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Saturday, April 29, 2017

Steak Night at Lisa and Gregg's

Nora working hard on her vertical poses at Lisa and Gregg's

Last night we had planned to meet Lisa and Gregg at the Rendezvous for Steak Night, but it turned out we tried to make our reservations too late and they were out of steaks.  So we decided to buy steaks and cook them ourselves at Gregg and Lisa's house.  And that's what we did - Gregg cooked up the steaks and baked potatoes while I brought a salad.  Our kids don't get to eat beef steaks all that often, and Nora asked, 'Daddy why don't you cook steaks more often - these are delicious!'  So I vowed to cook deer meat as steaks - a challenge to get it right!

The kids did have a good time and Nora had a great time conversing with Lisa about houses and Instagram.  Nora loves to check my Instagram account and heart the posts with dogs in them.  Gregg and I talked hunting and skiing.  The get together went so well that at the end of the night we decided to make it a monthly tradition.

Earlier in the day I also took all the doggies up the mountain for a ski.  The last couple of nights it has frozen hard in town and this has set up the snow so that the doggies can walk on top.  I love skiing with the dogs.  They trot along on the skin track in front of me with such purpose that I can't help but smile.  Patrick




Thursday, April 27, 2017

Miscellaneous Moments

Glorious and golden morning light catches Nora reading while Tank sleeps in

This morning I am ashamed to admit I was staring at the computer when the sun came up. I missed it rising out of the ocean. Instead, when I looked up the sun was already above the horizon and the bright light blinded my eyes.  To my credit, I stopped looking at the computer and looked around the room.  What glorious light.  Our house is made of logs and all the walls glowed golden.  I walked out into the living room and Nora was reading a book in the corner spotlit in the light of the new day. It was a special moment impossible to capture on film.

I'd like to say that for the rest of the day I focused on minutia and the moment, but that would be a lie.  Instead I carried my camera out and about and took a number of photographs documenting the day's activities.  It was only at the end of the day when I downloaded the images from my camera that I noticed that the day had had a theme focused on the moment and minutia.  And I did not even take a single picture while skiing!  Patrick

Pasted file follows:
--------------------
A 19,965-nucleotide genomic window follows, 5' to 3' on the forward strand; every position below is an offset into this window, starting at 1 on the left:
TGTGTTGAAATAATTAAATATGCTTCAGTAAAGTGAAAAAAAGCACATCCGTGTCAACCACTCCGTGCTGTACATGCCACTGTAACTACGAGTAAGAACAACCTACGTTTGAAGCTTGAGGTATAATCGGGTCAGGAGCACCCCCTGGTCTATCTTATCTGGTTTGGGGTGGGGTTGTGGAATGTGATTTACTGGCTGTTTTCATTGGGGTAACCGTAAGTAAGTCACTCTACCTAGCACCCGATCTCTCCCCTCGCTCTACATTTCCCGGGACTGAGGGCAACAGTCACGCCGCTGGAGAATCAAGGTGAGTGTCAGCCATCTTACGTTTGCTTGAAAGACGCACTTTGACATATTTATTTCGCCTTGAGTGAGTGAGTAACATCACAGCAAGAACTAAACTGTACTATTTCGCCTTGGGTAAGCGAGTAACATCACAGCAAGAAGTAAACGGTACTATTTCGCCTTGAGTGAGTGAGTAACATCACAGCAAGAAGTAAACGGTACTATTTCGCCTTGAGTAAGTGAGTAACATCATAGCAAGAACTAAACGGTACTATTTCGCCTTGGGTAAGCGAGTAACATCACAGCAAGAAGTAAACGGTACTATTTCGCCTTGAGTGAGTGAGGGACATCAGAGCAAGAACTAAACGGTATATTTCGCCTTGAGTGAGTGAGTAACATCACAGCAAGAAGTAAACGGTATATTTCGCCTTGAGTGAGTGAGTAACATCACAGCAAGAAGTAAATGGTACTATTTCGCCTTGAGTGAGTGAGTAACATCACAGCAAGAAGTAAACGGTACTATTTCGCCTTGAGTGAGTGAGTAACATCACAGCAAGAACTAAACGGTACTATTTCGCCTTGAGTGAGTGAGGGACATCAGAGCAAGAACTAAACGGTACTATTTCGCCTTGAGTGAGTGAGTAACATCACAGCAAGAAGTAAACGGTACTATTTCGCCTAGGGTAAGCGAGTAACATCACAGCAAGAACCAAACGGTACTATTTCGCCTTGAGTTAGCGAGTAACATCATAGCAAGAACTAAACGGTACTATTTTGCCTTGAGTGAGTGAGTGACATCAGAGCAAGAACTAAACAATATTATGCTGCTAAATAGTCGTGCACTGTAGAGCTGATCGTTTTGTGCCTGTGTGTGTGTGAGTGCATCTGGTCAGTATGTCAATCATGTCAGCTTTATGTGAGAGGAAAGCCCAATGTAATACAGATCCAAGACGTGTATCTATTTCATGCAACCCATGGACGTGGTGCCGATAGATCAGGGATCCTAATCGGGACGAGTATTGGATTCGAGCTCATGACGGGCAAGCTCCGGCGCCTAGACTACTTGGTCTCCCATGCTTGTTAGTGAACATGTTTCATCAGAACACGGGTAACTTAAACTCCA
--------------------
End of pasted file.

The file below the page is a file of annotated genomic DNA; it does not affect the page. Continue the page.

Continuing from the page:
April's birthday tulip

Miniature waterfall made big

Rooted trunks gripping tenaciously

They're Alive!


They're alive!  And no I am not talking about the slugs (I bet they live too).

Last fall I planted over 40 garlic cloves in one of my raised beds.  I carefully mulched them with grass clippings and leaves.  After Christmas I added spruce boughs from the Christmas tree for insulation.

The last couple of years I have really enjoyed my garlic, but we have had mild winters.  In both years I could see little sprouting garlics by February.  Not so this year.  This year we had a normal winter and the garden died and froze hard.

For the past couple of weeks I have been peeking under the mulch to see how the garlic is doing.  And nothing. ... Just rock hard dirt.  That is until Monday.  Then I noticed one sprout.  I dug around some more on Tuesday and it looks like quite a few are sprouting.  I am hopeful I will have fresh home grown garlic for the third summer in a row.

And best of all scapes!  Scapes are the flower stalks that shoot out in July and that I pick so that more garlic energy goes to the bulbs rather than reproduction.  Last summer I made pesto with the scapes and even froze some that I had on pasta just the other day.  It kept well in the freezer and I think I will do it again.

Brewster in Motion a couple of weeks ago

Yesterday was also the last day I'll probably be able ski to the road on Pyramid.  I barely made it, and I had to shoot across a couple of bare patches to do so.  Up on the mountain the snow is like corn soup.  I took Brewster and not the other dogs because the going is hard for dogs.  Brewster sinks in quite deep with every bound and falls far behind as I ski down the mountain.  It's good for Brewster (he sleeps on the drive home), but would be unnecessarily hard on Tank and Sheba.
Patrick

The last 'ski to the road' day of 2017? Pretty sure it's so - I barely made it 200 ft shy of the silver car in the distance

Monday, April 24, 2017

Fog